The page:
Covenant at Little Devil Stairs

Rachel Galvin

Blue Ridge Mountains, 2002

Under the devil's tattoo we set out,
turning a blind eye to harbingers:
coiled rattlesnake, bear scat.
A mile in, the heavens unreeled,

cambered with weight, claw to crank,
until flash frame—bolt and clap
synched in close composite—south wind
like a woman in labor. The uphill trail deluged,

reached our ankles in minutes. Deer jostled
toward copses, we ran until we couldn't see
for the cumulonimbus, its descending sunder,
its Boolean decibels: something encoded

between peal, no peal, peal. We, white-blind
seedpods, as in the blue mountains of Ararat,
ablution within ablution—
we would have torn the house down

to build a boat if we could have.
Road's rim at last. We scrabbled, popped up,
crouched aground: redemption in Hogback mud.
Passing truckers mugged surprise,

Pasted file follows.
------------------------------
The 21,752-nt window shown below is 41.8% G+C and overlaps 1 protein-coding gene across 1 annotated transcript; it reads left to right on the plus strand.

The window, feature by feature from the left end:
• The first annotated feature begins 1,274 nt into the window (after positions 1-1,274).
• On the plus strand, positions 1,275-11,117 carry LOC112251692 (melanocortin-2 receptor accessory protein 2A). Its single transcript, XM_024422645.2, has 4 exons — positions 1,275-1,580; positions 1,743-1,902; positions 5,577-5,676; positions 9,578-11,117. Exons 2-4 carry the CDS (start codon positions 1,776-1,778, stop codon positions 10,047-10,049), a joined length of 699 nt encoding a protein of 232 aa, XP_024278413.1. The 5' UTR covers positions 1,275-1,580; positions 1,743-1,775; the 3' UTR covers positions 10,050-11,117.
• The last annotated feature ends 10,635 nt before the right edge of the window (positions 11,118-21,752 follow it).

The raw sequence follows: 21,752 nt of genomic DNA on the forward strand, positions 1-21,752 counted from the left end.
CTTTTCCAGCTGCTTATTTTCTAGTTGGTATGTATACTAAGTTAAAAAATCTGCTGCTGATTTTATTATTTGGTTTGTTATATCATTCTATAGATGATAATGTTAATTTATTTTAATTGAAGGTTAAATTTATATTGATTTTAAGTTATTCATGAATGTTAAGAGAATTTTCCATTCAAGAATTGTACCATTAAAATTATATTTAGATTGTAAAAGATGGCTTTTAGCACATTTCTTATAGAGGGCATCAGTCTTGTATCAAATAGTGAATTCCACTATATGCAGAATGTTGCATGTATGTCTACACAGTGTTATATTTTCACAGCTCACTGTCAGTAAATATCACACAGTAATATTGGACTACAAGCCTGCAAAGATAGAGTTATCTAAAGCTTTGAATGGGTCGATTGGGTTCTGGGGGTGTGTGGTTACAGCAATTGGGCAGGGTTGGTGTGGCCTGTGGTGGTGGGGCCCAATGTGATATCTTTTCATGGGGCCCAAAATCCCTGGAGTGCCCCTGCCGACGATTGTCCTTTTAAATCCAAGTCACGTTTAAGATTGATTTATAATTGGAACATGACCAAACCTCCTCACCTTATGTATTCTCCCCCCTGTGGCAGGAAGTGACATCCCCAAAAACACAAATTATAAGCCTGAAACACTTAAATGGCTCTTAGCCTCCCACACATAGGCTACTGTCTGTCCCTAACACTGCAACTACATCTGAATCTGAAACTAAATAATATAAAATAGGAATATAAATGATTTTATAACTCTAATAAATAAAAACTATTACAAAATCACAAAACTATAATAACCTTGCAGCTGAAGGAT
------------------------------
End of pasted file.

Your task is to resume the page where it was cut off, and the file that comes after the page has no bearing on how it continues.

but the highway was alive with a sweet savor—
wet beyond water, rinsed through, washboarded,
we waved back to the thumb's-up of cyclists,
caped messengers who hollered OHHH yeah.

They say for a bulb to burn the xenon must be pure,
its quartz enveloped sucked shut. If the spooling slows,
the xenon will deliquesce the film in seconds:
this brilliant aperture dissolves all fictions. After lightning,

your body fills the field of view, fills with quick seedlings
of exhilaration, fills to the quick: if the universe is emulsion,
we are suspended, magenta, yellow, cyan, primed
to receive light, to refract its promise.

 

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